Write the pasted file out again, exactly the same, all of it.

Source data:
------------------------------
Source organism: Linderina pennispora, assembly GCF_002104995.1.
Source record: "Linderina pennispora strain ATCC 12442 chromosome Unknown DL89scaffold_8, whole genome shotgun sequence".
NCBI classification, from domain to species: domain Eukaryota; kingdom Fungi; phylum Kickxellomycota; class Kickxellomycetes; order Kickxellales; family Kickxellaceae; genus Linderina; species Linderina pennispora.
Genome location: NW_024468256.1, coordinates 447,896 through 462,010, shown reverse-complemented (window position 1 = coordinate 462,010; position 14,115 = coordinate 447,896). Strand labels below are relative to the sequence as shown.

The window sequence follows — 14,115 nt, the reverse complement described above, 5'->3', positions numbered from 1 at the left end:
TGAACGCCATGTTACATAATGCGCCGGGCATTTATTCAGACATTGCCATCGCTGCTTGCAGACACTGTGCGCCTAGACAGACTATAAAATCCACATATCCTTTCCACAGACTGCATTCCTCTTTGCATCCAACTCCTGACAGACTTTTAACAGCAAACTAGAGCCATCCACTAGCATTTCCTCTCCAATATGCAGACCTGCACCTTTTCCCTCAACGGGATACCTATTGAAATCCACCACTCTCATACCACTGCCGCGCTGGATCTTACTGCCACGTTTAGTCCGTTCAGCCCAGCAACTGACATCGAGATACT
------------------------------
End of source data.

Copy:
Source organism: Linderina pennispora, assembly GCF_002104995.1.
Source record: "Linderina pennispora strain ATCC 12442 chromosome Unknown DL89scaffold_8, whole genome shotgun sequence".
NCBI classification, from domain to species: domain Eukaryota; kingdom Fungi; phylum Kickxellomycota; class Kickxellomycetes; order Kickxellales; family Kickxellaceae; genus Linderina; species Linderina pennispora.
Genome location: NW_024468256.1, coordinates 447,896 through 462,010, shown reverse-complemented (window position 1 = coordinate 462,010; position 14,115 = coordinate 447,896). Strand labels below are relative to the sequence as shown.

The window sequence follows — 14,115 nt, the reverse complement described above, 5'->3', positions numbered from 1 at the left end:
TGAACGCCATGTTACATAATGCGCCGGGCATTTATTCAGACATTGCCATCGCTGCTTGCAGACACTGTGCGCCTAGACAGACTATAAAATCCACATATCCTTTCCACAGACTGCATTCCTCTTTGCATCCAACTCCTGACAGACTTTTAACAGCAAACTAGAGCCATCCACTAGCATTTCCTCTCCAATATGCAGACCTGCACCTTTTCCCTCAACGGGATACCTATTGAAATCCACCACTCTCATACCACTGCCGCGCTGGATCTTACTGCCACGTTTAGTCCGTTCAGCCCAGCAACTGACATCGAGATACT